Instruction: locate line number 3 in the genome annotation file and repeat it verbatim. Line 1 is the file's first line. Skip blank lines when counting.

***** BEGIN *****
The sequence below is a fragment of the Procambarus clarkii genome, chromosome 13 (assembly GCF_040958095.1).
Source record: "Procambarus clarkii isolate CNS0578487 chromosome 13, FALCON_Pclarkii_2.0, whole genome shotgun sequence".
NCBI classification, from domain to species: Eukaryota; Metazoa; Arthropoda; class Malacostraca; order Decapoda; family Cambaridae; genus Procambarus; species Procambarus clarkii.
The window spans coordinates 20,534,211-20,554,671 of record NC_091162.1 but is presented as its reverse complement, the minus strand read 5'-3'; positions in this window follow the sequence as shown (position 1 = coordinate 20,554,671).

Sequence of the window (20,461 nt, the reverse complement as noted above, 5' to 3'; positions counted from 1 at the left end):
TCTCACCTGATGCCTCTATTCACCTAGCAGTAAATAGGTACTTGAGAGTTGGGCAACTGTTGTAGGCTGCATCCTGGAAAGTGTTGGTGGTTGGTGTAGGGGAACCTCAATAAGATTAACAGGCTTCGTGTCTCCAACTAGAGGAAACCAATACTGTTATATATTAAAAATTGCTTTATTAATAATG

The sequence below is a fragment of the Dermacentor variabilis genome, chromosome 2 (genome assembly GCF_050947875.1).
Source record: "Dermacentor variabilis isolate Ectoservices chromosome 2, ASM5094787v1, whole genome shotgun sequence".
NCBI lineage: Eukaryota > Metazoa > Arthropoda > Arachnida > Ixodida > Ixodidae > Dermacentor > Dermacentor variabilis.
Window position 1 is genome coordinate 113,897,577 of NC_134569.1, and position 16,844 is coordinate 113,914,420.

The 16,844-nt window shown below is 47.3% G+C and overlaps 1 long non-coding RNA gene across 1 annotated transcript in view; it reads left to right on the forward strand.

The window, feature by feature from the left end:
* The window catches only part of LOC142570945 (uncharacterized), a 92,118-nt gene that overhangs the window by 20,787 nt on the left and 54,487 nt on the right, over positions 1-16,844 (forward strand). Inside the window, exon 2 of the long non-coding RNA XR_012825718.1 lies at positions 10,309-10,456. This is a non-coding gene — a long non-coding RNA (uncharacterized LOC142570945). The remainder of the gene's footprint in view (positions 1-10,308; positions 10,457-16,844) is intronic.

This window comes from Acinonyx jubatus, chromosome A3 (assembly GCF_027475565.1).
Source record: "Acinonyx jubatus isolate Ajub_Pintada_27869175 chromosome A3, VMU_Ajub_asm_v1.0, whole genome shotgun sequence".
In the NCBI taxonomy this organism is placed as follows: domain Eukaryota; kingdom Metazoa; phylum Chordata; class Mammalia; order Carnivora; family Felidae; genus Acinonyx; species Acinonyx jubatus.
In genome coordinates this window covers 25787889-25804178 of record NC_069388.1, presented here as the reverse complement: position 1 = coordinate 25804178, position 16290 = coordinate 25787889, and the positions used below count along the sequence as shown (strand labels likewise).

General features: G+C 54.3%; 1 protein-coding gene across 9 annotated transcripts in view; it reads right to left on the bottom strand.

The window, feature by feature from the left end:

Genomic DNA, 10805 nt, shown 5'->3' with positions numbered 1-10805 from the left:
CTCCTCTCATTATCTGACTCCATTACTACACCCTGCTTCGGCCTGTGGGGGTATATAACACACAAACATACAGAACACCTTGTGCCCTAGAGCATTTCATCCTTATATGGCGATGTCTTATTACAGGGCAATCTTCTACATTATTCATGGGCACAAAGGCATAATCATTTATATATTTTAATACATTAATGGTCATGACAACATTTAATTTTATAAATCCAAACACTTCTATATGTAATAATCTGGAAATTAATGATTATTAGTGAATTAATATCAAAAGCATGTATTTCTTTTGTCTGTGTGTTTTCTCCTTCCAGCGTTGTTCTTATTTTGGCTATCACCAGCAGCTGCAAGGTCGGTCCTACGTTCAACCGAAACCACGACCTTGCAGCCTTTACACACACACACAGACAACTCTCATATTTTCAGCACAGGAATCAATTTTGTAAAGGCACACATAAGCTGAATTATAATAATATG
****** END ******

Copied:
NCBI classification, from domain to species: Eukaryota; Metazoa; Arthropoda; class Malacostraca; order Decapoda; family Cambaridae; genus Procambarus; species Procambarus clarkii.